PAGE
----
By Nyaradzayi Gumbonzvanda
They were a very young couple, with dreams for their future and their children. It was in the 1950s and they had 4 children at that time. Muzhanje Dizha was a young man whose arranged marriage resulted in him starting a family with Rozaria Marumisa, a girl from the neighbouring village. The Dizha and Marumisa families were vana Sahwira, the best of friends! Back then they would exchange gifts, cows and even marry their daughters to each other. Muzhanje’s aunt, Maita, had years back been married to Marumisa. Decades later, Marumisa reciprocated by marrying off Rozaria into the Dizha family.
This dying negative cultural practice of arranged marriages thrust these young people into marriage unprepared, young and without choice. The boy, though older, did not equally have much of a choice. Therefore both Muzhanje and Rozaria were both victims of forced marriage. Therefore both Muzhanje and Rozaria were both victims of forced marriage. Such young people had to swim or sink as they weaved their new nest.
Often many just accepted their marriage as fait a compli, and recycled the stories of their forefathers into a cycle of poverty. In some instances the newly married couple had to defy tradition, build a new narrative for their children, break the cycle of intergenerational poverty and inter-community marriages..
Muzhanje and Rozaria did not see a future in standing with the same old traditions, and holding the lifestyles of their forefathers. Remaining in the same village, hunting and foraging for sustenance did not provide a reasonable future for their children. They both yearned for something that would give their own children opportunities and face the same arranged marriages.
VaMuzhanje opted to migrate from Dizha village and settle just across Ura river in Magaya village. What he was still looking for was a water source for him and his wife to live their dream as successful farmers. As they moved to Magaya village, vaMuzhanje and family were settled near the little stream called Magambuze, Kakokorodzi chaiko.
VaMuzhanje and his wife, did not forget the reason why they migrated to Magaya. Now that they were settled with on land with fertile soils sprouting seeds full of life, and could wave when the bus passed by, their next challenge was water!
Magambuze was a seasonal stream and it ran out of water during the dry season. They could not rely on it for all year farming as they wanted to do. They had opened a garden near Nyadire river next to Ndudzo family garden. This garden by Nyadire river was considered simply as a kitchen garden, feeding the family with sales from sweet bananas and sugar-cane here and there. VaMuzhanje considered it to be his wife’s special project and he never really had the same endearment, although he gave his full support to her project, kusosera and kuchera matsime. She owned it, controlled it and gave it her all.
VaMuzhanje's heart continued searching, searching for water. He wanted a perennial body of water. Over many moons, he talked with his wife about constructing a dam, something bigger than a small tsime, big enough to hold water that can plant many many crops that can fill a lorry to the market. She initially protested that though this was a brilliant idea, how on earth were they to achieve this. Their children were young, Francis, Emmanual and Johaness and their sisters Elizabeth and Gladys were going to school, needed attention and were work unto themselves. She reluctantly agreed to the grand project, after all water is one of the reasons they had migrated to Magaya village.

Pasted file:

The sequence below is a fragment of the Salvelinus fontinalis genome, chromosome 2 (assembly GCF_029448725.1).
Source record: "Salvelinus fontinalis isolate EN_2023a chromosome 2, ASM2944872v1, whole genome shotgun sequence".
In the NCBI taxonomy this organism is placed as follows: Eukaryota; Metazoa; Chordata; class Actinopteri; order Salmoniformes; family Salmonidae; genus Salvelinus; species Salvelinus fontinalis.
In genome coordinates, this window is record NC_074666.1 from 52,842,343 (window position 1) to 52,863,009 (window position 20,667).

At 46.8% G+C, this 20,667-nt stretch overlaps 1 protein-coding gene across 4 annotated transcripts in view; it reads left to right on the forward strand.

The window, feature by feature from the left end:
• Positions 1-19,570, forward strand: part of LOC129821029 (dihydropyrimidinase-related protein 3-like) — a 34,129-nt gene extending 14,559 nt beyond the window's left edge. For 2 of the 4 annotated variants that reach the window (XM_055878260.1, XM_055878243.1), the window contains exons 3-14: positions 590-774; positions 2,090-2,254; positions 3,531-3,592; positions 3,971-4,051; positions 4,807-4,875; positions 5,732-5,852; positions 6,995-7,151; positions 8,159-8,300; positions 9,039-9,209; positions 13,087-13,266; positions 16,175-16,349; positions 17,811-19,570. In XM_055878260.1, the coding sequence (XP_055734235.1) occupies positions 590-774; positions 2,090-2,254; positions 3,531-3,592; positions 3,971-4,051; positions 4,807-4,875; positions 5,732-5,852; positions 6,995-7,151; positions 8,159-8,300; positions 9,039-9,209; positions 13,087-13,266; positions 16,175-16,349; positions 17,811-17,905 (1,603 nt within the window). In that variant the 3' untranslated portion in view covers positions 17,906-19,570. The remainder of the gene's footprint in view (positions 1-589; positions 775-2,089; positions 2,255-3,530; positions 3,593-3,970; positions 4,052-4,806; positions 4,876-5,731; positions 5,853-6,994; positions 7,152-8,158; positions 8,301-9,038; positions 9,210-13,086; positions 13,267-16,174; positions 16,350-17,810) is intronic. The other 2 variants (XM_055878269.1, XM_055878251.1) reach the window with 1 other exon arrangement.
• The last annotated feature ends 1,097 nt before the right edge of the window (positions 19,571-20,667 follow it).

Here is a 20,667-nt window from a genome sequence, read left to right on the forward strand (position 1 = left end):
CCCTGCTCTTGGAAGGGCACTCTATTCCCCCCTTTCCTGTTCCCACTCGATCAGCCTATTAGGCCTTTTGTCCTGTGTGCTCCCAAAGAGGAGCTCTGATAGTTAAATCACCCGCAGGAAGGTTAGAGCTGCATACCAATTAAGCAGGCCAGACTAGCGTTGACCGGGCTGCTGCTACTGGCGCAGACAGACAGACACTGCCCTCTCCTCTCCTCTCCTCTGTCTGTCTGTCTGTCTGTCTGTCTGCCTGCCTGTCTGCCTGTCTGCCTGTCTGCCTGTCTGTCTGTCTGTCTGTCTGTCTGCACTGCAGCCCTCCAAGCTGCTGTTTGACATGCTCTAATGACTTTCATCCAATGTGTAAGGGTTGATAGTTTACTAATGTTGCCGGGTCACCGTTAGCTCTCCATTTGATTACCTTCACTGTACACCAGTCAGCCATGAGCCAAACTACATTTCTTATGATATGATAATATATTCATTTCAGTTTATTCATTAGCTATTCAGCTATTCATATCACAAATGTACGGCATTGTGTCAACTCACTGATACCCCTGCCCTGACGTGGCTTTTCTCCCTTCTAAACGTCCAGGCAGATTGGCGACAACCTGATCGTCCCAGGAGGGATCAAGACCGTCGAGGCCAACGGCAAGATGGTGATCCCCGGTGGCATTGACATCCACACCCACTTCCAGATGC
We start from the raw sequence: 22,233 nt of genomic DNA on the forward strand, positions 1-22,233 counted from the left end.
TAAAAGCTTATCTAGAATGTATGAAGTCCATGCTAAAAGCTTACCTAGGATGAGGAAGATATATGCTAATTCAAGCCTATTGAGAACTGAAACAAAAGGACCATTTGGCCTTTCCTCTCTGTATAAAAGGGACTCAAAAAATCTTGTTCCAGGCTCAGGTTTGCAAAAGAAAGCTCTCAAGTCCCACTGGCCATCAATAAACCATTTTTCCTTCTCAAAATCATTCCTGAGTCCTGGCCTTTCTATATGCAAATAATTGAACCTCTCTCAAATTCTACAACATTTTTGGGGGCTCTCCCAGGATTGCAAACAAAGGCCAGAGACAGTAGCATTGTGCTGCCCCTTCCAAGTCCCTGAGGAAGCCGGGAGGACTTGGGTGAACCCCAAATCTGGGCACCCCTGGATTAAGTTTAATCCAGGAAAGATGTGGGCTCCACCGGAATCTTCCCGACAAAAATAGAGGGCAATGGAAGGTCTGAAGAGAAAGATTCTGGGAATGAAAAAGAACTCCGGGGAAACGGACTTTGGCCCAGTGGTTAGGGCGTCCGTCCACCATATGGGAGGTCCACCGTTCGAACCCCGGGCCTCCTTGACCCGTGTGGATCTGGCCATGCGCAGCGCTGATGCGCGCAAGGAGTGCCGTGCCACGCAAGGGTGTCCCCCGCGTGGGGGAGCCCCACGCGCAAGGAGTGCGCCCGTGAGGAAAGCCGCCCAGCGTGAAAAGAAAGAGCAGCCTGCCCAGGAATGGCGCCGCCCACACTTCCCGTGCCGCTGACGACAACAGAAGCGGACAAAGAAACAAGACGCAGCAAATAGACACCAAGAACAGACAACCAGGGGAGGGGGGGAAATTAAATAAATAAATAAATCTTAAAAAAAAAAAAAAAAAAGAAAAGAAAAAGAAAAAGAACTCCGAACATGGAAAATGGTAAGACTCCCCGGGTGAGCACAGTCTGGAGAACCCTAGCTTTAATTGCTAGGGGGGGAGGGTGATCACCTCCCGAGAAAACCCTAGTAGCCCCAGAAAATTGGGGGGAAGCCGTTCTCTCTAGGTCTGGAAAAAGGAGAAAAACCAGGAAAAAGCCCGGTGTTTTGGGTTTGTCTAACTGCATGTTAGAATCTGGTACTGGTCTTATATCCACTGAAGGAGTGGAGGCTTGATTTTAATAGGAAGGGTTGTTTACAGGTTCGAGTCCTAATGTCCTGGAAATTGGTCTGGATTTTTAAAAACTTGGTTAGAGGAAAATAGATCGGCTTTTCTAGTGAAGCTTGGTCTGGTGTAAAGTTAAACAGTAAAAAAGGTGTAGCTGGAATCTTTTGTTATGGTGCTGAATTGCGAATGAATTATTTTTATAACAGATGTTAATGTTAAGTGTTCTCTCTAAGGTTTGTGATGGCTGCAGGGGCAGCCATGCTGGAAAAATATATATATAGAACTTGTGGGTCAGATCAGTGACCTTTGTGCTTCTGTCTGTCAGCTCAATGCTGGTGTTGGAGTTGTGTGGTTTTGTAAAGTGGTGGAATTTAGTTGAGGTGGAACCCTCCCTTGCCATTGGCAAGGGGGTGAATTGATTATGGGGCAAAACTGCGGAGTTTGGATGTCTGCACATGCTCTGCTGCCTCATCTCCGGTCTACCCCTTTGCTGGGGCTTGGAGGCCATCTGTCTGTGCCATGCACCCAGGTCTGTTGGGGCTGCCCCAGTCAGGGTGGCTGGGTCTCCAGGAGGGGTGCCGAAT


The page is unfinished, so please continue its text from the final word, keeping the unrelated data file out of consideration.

Indigenous knowledge is scientific and such was with VaMuzhanje and his wife. They surveyed the place they needed to construct the dam. It had to be a water catchment area, with a natural reservoir of water. At the same time, the place they identified was ideal for water harvesting.
The dam wall was craftly constructed to hold the water, and the spill way to ease out the overflow. There was no surveyor or water engineer at the time who came to advise. It was the work of the village genius. In two years time, the dam was glistening with water, the dam was full. The fish found its way, freshwater fish during the rainy season, and maramba were plenty in the muddy waters of the dry season. As children, we grew up hearing the stories of how the dam was constructed. We were simply enjoying the fruits of their dreams and sweat of their labour. The dam provided plenty of water for vegetable farming, now called horticulture. The garden had all the vegetables you could need – sugarcane, carrots, peas, peanut butter, cabbages, covo and pumpkin leaf. We used to chew fresh lettuce mixed with tomatoes before we new the word vegetable salad.
VaMuzhanje and his family had realised their dream. Their children had shiny stomachs, well-fed and bouncing. The local bus would switch off the engine when it picked the various sacks of produce to Mbare or Murewa market. At times they would use a scotchcart to take the produce to Murewa market. The only other serious horticulture competitor around was vaMotomoto in Chitate village, who used to grow seedlings for sale.
The children grew up and the land never tired of producing. In 1978, vaMuzhanje died, and this was the beginning of the dam’s sunset. It was during the war. Mbuya Rozaria now a widow, with children scattered round, did her best to keep the legacy, using the land productively. There was no fence around the land. They had to use thorn trees and shrubs to protect the garden from animals and trespassers, kusosera. It was hard to repair continuously that land, and the dam had started to silt, no longer yielding enough water the whole year round.
In her twilight years, Mbuya Rozaria often encouraged the children and grandchildren to revive nhaka yababa venyu, their father’s legacy. She would recall the sweat and tears that went into the construction of the dam. She kept the story alive of how her late husband would wake up even at 3 am nemwedzi muchena, to go and dig.